Making music has always been a fun enterprise for Tiga, and three years ago he managed to harness his wicked sense of humour with an uncommon sensibility for making people dance. The result: Sexor, a big hit with clubbers, whether staying in or going out.
Ciao!, despite its cheery title, presents a darker side in places, yet the fundamental elements of Tiga’s style remain – and continue to impress. On one side you’ve got the earth shaking beats of Mind Dimension, while on the other the more introspective views presented in a song like Luxury.
There’ll be a lot of ‘pleasure from the bass’ on this album, to quote a previous song title. Mind Dimension drills into the depths early on, the simple line brilliantly effective, while Overtime uses a bass so low it’ll pass underneath the capabilities of many a speaker system. What You Need, meanwhile, goes for broke with a thrilling rush of electronic noise.
Up top we have plenty of glitter and glamour. Shoes is an ace ode to footwear, and funky with it, while Luxury is a sleek, polished song. This is Tiga with his solemn face on, bearing a striking resemblance to the The Beloved‘s Sweet Harmony, and he airs some insecurities too, the luxury “giving me piece of mind”.
Other lyrics in the more upbeat songs are not immune from this more sensitive side, either. “Misinformation is surrounding me, it breaks me down, I’m on my knees,” goes the resigned vocal to Beep Beep Beep.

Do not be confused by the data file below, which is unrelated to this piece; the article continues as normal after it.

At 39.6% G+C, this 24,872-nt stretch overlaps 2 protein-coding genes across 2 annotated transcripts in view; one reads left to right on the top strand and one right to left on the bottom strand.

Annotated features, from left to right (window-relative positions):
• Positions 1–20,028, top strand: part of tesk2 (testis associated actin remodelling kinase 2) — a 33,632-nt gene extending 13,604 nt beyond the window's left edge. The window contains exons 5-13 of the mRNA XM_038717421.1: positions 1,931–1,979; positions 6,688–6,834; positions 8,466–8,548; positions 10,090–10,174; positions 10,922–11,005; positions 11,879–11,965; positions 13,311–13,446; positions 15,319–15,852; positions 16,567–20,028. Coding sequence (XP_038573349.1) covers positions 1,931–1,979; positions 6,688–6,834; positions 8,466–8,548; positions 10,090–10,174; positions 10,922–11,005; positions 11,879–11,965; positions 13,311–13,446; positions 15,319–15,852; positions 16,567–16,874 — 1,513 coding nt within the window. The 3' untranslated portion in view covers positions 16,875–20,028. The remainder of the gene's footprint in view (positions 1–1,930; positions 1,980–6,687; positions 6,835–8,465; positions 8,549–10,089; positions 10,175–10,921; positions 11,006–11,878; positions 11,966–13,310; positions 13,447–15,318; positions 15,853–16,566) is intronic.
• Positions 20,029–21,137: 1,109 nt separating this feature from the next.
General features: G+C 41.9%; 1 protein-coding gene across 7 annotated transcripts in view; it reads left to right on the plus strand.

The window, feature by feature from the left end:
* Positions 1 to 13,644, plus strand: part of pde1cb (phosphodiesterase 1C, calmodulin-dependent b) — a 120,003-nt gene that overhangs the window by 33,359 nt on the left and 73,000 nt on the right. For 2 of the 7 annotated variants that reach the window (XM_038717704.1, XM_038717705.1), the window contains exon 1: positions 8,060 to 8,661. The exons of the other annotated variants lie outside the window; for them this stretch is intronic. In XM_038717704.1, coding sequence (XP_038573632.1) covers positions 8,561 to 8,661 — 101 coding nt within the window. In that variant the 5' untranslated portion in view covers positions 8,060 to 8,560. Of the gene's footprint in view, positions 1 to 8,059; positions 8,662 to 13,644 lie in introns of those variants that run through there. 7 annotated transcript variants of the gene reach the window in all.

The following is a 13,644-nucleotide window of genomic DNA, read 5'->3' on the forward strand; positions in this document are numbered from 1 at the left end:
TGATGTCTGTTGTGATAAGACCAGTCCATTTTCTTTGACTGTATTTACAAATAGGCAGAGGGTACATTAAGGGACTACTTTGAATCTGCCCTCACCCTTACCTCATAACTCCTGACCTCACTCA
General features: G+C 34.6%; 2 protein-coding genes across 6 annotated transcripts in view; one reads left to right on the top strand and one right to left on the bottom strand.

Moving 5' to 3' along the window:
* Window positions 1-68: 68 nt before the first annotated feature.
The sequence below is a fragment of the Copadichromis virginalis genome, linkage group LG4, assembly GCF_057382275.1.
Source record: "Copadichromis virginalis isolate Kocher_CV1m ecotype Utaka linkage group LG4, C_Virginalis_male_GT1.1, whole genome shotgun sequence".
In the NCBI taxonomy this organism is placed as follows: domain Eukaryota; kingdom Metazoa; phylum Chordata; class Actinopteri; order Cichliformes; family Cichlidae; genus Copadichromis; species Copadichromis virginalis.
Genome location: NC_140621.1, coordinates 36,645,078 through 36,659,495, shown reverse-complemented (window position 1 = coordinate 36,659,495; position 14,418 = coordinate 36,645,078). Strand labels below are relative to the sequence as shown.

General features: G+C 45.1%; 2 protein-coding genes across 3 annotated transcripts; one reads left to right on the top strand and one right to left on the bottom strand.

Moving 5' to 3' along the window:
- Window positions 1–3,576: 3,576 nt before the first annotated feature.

A formidable array of production talent appears on this record, but Tiga manages the delicate balancing act of letting them do their thing without compromising his. So it is that Soulwax get the groove up and running on Beep Beep Beep, but also add a more sombre note at the end with Love Don’t Dance Here Anymore. James Murphy also shows two sides of his personality, with the good-time Sex O’Clock and the more thoughtful Gentle Giant.
It’s the two more downbeat tracks that end the record on an elegiac note. Love Don’t Dance Here Anymore sounds like a cousin of Murphy’s own New York I Love You, But You’re Bringing Me Down, and could be an ode to a closing nightclub. Tiga’s voice is strangely close to Prefab Sprout‘s Paddy McAloon, wistfully reflecting on the end of a night before being disturbed as the music goes up tempo again. Meanwhile Gentle Giant pleads poignantly for “one more song, another dance to make me feel in love tonight”.
By exposing his sensitive underbelly on album number two, Tiga builds up some impressive strength in depth, while pushing the electro-house intersection for all he’s worth. It’s a winning ploy.